Dallas defender Gabbo Gavric’s thigh cramped up in the 165th minute. Since both teams had used their allotted substitutions, Gavric stayed around the center circle the rest of the game, kicking the ball whenever it was close to him.

“It was so pathetic,” Breton said. “Every time the ball got near him, he touched the ball. You would hear an ovation from the fans.”

And on the game went.

“Every 15 minutes we switched sides,” Breton said. “After the third overtime, we began to wonder. You go through stages that you were so exhausted that you were hoping it would be over. But when the whistle blew for the next 15, you wanted to win it.”

It was so bad that Metidieri had to use two pairs of shoes.

“It kind of wore out,” he said. “Aquinas Stadium in those days … the field wasn’t in such a great shape. I had Brazilian boots with plastic cleats on. I finally gave up. I got one of those shoes, rubber ones. I put it on. I think it helped. I got the goal after that.”

Most of the crowd stayed for the marathon.

“It was like history was being made and they wanted to be part of it,” Breton said. “That kept us going.”

Rochester head coach Sal DeRosa and his Dallas counterpart Ron Newman — yes, the same Ron Newman who once guided the Kansas City Wizards — pleaded with NASL commissioner Phil Woosnam several times, asking him to stop the game or have it decided by penalty kicks or even the number of corner kicks already taken. After the fifth extra period, Woosnam said that he would wait and see.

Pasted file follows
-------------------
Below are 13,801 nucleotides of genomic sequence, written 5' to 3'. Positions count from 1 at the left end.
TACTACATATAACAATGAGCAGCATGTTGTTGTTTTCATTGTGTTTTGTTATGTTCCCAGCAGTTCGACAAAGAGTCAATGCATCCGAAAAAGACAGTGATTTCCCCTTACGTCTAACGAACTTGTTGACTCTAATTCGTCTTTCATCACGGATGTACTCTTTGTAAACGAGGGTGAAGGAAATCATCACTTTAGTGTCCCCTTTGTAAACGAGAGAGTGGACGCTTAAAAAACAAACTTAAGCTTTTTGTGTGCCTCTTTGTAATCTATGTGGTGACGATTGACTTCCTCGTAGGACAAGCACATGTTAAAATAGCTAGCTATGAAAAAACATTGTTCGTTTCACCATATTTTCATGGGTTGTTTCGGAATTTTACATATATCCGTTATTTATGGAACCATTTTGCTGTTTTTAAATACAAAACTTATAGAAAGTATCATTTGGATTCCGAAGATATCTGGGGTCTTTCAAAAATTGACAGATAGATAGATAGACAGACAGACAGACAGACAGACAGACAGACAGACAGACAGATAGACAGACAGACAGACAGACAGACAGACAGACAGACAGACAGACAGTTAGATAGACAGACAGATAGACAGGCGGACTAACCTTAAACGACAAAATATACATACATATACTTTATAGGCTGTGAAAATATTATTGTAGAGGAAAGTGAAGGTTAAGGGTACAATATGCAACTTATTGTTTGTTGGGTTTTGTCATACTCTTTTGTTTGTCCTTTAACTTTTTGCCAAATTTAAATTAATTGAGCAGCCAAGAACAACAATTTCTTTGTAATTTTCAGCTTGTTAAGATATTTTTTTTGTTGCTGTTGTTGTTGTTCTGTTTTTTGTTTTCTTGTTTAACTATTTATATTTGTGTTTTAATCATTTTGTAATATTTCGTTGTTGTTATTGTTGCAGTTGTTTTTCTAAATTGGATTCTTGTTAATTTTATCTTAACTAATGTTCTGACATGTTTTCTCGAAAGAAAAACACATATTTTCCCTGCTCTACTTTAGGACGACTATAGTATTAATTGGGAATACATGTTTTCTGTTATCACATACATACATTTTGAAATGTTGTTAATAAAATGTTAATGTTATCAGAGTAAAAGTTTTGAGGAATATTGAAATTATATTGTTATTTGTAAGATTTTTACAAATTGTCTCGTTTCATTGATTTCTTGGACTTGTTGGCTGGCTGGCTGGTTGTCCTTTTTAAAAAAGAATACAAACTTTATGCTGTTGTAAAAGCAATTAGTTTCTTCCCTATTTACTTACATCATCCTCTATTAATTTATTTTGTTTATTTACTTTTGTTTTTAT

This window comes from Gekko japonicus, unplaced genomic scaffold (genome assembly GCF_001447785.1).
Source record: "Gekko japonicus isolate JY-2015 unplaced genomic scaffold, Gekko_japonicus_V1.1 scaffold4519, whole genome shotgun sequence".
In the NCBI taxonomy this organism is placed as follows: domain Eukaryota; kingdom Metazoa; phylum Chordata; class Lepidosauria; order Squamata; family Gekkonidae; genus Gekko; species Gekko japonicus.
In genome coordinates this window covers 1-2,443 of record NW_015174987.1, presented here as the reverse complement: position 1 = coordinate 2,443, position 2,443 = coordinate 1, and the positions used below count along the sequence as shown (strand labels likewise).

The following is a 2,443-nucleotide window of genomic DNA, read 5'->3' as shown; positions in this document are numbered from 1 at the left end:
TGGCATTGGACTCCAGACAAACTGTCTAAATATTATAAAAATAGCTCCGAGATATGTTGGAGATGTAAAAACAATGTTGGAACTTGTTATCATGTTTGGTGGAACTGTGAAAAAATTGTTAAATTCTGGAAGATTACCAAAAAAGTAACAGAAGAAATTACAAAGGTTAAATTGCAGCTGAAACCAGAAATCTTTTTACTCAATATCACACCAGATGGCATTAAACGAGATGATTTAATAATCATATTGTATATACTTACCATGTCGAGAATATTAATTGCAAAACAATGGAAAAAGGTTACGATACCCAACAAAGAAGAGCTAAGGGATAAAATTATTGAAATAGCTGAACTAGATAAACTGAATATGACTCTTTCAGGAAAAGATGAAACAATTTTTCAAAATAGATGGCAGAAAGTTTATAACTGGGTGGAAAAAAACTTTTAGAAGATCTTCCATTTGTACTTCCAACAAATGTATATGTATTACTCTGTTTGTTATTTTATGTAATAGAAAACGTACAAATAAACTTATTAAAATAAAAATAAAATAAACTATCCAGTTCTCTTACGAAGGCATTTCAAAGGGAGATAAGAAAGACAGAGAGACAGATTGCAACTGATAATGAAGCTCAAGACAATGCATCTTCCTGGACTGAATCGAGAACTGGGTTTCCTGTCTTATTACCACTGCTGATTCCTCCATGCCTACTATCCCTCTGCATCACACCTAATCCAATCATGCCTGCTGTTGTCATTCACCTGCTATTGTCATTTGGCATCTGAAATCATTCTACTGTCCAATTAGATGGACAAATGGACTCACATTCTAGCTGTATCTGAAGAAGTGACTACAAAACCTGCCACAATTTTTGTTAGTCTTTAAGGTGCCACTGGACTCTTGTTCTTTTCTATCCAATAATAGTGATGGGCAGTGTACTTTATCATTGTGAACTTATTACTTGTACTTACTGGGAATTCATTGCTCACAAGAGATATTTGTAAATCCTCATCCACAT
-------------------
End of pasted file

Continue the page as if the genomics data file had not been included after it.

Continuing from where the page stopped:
He never had to make a decision.

Metidieri, nicknamed El Topolino (Italian for “Little Mouse”) because of his shifty moves, had something left in his 5-4 frame. He made two fakes, slotting the ball into the right corner of the net.

“I got the ball from the right side,” he said. “Ken Cooper [goalkeeper] went down and missed. I was coming from the left side and I just hit it right and it went into the net. I looked around and saw our players falling down.”

Cooper said “the ball went across the six-yard box. Carlos Metidieri came in and he hit it low down to my left. I want to say I got my hand on it. I want to say it hit the bottom of the post and spun just over. I thought I got enough of a touch. just inside the net. My first reaction was ‘Oh no, no – it can’t happen, because it’s going to go on for ever and ever.’”

Aquinas turned into sheer bedlam. Lancers players who hadn’t collapsed ran toward Metidieri and piled on top of him.

“We didn’t have enough strength to run and have a big goal celebration,” Breton said. “He fell down when he scored. If the ball did not go in, he didn’t think he had the strength to get off the ground. It was his dying effort.

“Usually after Carlos scored a goal, he went crazy. Remember, he’s a Brazilian.

“We didn’t have enough strength to run and grab Carlos. I remember falling on him. It was ecstasy for winning a historic game like this and it was relief for ending.”

An interesting footnote to the game: Rochester thought it would blow past Dallas, but the opposite happened. The Tornado won the best-of-three series, capturing the final game, a 145-minute affair. The Tornado went on to capture the NASL title.